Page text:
So another way FWFF helps to reduce the man/predator conflict is by providing Karakachan dogs free of charge through our Guarding Dogs Programme to the most badly affected farmers. We give full training and advice on how to properly rear the dogs so they become effective guard dogs as unfortunately this has become a lost skill. We also try to only provide male and female pairs to farmers so that in the future they can breed and provide Karakachan dogs for the rest of their communities.
Karakachan_Velyushets2Karakachan_Valkovo11The Karakachan dogs are provided as puppies so that they can be effectively trained by their new owners

By reducing the chances of livestock being killed through improving defensive measures and by compensating the livestock that are killed FWFF has created a climate where the number of livestock that is lost to predators is now seen as acceptable. This is great news as it means the people are now far less inclined to use the illegal poison baits which is of course what the program aimed for.

FWFF also distributed thousands of information booklets as well as hundreds of posters to educate people on the plight of the predators.

But this program must continue indefinitely to permanently change the peoples attitudes towards the predators so that they can begin to live in harmony with them and not have to resort to poison baits. We believe the only way this can be done effectively is by using the state.

One of the big frustrations livestock owners used to have was that the predators were protected yet the peoples livestock was not. If a predator killed their sheep the state would not help but if the owners placed a poison bait to solve the problem then they were breaking no less than 3 laws.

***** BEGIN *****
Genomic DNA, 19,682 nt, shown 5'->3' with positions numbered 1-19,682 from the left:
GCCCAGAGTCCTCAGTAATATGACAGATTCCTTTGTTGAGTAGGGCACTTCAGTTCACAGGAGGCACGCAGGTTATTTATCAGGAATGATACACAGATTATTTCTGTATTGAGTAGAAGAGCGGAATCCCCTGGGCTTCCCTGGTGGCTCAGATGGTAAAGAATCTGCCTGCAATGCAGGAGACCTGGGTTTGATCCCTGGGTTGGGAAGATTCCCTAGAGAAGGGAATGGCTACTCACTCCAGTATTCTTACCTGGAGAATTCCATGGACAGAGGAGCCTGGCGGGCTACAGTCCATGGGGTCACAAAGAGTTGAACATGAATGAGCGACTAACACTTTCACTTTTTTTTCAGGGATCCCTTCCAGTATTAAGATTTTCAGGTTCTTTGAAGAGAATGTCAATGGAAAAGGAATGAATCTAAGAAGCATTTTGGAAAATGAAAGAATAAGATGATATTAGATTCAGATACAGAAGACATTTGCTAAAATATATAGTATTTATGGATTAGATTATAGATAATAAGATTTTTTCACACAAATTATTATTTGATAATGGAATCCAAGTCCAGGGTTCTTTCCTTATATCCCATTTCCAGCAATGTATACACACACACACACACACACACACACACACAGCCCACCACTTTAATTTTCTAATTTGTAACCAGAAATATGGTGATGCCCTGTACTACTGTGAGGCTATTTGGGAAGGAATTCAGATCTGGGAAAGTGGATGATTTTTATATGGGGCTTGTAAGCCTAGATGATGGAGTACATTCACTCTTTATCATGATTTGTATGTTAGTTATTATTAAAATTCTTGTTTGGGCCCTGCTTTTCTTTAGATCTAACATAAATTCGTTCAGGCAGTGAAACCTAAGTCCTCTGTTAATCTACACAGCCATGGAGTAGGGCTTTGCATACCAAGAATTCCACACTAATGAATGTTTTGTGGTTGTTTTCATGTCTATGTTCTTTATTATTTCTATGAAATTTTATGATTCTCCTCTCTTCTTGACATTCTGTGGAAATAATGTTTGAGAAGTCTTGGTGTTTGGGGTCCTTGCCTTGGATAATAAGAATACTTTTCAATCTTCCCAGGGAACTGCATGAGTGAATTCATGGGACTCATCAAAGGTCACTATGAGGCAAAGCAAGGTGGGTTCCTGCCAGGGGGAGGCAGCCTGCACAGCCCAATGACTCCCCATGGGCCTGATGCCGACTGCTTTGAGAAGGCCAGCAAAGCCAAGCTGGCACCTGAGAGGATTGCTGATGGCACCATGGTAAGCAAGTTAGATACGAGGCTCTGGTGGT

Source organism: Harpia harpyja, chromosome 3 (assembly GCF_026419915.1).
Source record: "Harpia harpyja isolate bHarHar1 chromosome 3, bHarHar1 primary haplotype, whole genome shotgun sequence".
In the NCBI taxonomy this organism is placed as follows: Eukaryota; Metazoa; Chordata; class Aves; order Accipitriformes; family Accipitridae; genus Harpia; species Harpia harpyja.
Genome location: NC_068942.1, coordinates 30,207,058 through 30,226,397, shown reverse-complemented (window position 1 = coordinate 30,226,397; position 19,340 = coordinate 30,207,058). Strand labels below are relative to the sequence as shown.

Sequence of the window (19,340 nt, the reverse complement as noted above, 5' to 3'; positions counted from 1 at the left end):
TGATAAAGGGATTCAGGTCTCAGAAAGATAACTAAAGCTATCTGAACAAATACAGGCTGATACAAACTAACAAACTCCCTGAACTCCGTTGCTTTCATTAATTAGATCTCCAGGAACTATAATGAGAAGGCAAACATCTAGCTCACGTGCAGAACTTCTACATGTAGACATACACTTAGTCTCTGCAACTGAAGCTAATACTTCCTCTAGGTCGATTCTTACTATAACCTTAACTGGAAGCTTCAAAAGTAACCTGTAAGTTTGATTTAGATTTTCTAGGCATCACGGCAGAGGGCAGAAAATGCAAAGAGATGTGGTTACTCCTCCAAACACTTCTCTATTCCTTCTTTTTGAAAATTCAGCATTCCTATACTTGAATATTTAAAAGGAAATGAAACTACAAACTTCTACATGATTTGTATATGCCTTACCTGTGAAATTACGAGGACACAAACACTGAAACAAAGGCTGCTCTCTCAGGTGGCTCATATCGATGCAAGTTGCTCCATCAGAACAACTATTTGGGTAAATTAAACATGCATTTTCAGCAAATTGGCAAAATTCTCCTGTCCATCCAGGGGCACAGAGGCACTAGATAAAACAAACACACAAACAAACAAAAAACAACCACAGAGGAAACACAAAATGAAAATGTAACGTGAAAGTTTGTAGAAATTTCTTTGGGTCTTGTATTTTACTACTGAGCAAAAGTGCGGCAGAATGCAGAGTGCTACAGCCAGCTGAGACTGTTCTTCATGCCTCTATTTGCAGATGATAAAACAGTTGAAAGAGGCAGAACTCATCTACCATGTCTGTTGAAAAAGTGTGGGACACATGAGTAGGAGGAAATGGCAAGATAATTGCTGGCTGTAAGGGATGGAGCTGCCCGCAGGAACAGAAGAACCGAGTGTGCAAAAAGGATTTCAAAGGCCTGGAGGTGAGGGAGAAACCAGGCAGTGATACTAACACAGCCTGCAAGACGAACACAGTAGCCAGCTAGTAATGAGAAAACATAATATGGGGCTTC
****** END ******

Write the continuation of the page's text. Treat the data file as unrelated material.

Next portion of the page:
Since 2006 FWFF has been working with the Municipality of Strumyani to make the compensation program an official state organ, at least in this one locality. FWFF gave advice to the municipality about applying for funding for the project and under FWFF’s guidance they were successful. Since then FWFF has begun training the municipality in the methods of the compensation program as well as training them how to train the farmers themselves in protecting their livestock effectively.

As part of this new stage in the development of the program it is hoped that electric fences will start to be donated to farmers to protect their barns on an evening and also to allow Bee-keepers to protect their bee hives which will reduce the conflict between this group of individuals and bears further reducing the use of poison baits.

So far this program has been extremely successful in reducing the man/predator conflict and reducing the use of illegal poison baits. But FWFF is not going to stop now. Even in the program area we have a long way to go before the use of poison baits is completely eliminated and nationally the situation is still much the same as it was in SW Bulgaria when the program started.

We aim to expand our program over the entire country sometime in the near future once the appropriate funding has been found and eventually it is hoped that the program will become an institution of the state and will continue indefinitely into the future.

Only once the use of poison baits has reached a near non-existent level can the conservation of globally threatened raptor species such as all 4 vulture species and the Imperial Eagle start effectively within Bulgaria. This is what we eventually aim for, the restoration of healthy populations of all of scavenging and predator species within Bulgaria.

In the period 2006 – 2008 FWFF has:

  • Directly helped 155 farmers
  • And indirectly helped over 1000
  • Directly compensated 64 sheep
  • Directly compensated 35 goats
  • Donated 45 shepherd dogs which will in turn breed and provide even more dogs for the local community
  • Provided 56 insurance policies free of charge
  • Provided invaluable advice to farmers on how to protect their animals
  • Distributed thousands of leaflets and posters to educate the local people about the effects of using illegal poison baits
  • Won one of conservations most respected awards for its work on the project, the coveted Whitley Award
  • Made the compensation program an official operation of one municipality